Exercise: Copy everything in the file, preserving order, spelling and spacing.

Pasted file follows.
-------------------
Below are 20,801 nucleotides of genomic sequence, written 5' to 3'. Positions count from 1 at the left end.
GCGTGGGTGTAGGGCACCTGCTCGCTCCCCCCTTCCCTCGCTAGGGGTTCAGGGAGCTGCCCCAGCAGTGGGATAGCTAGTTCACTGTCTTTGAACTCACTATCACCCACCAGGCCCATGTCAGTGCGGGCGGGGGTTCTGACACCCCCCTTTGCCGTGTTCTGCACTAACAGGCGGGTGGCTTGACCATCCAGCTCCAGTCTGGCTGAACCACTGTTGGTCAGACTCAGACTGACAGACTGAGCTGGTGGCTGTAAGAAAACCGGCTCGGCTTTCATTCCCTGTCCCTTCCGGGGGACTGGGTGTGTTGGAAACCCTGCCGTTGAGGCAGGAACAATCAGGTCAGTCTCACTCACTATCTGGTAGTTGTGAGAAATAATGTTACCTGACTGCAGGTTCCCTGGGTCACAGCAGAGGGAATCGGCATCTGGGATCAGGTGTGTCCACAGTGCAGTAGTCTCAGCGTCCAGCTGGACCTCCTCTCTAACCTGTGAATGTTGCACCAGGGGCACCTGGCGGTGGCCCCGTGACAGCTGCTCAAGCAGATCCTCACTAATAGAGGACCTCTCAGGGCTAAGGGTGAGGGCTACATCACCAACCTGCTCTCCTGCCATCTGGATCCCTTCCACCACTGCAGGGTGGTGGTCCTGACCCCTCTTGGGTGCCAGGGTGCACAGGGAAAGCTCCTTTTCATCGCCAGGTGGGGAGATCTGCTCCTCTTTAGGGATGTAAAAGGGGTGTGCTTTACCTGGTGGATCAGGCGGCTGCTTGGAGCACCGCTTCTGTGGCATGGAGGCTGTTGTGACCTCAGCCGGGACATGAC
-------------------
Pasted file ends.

Below are 20,801 nucleotides of genomic sequence, written 5' to 3'. Positions count from 1 at the left end.
GCGTGGGTGTAGGGCACCTGCTCGCTCCCCCCTTCCCTCGCTAGGGGTTCAGGGAGCTGCCCCAGCAGTGGGATAGCTAGTTCACTGTCTTTGAACTCACTATCACCCACCAGGCCCATGTCAGTGCGGGCGGGGGTTCTGACACCCCCCTTTGCCGTGTTCTGCACTAACAGGCGGGTGGCTTGACCATCCAGCTCCAGTCTGGCTGAACCACTGTTGGTCAGACTCAGACTGACAGACTGAGCTGGTGGCTGTAAGAAAACCGGCTCGGCTTTCATTCCCTGTCCCTTCCGGGGGACTGGGTGTGTTGGAAACCCTGCCGTTGAGGCAGGAACAATCAGGTCAGTCTCACTCACTATCTGGTAGTTGTGAGAAATAATGTTACCTGACTGCAGGTTCCCTGGGTCACAGCAGAGGGAATCGGCATCTGGGATCAGGTGTGTCCACAGTGCAGTAGTCTCAGCGTCCAGCTGGACCTCCTCTCTAACCTGTGAATGTTGCACCAGGGGCACCTGGCGGTGGCCCCGTGACAGCTGCTCAAGCAGATCCTCACTAATAGAGGACCTCTCAGGGCTAAGGGTGAGGGCTACATCACCAACCTGCTCTCCTGCCATCTGGATCCCTTCCACCACTGCAGGGTGGTGGTCCTGACCCCTCTTGGGTGCCAGGGTGCACAGGGAAAGCTCCTTTTCATCGCCAGGTGGGGAGATCTGCTCCTCTTTAGGGATGTAAAAGGGGTGTGCTTTACCTGGTGGATCAGGCGGCTGCTTGGAGCACCGCTTCTGTGGCATGGAGGCTGTTGTGACCTCAGCCGGGACATGAC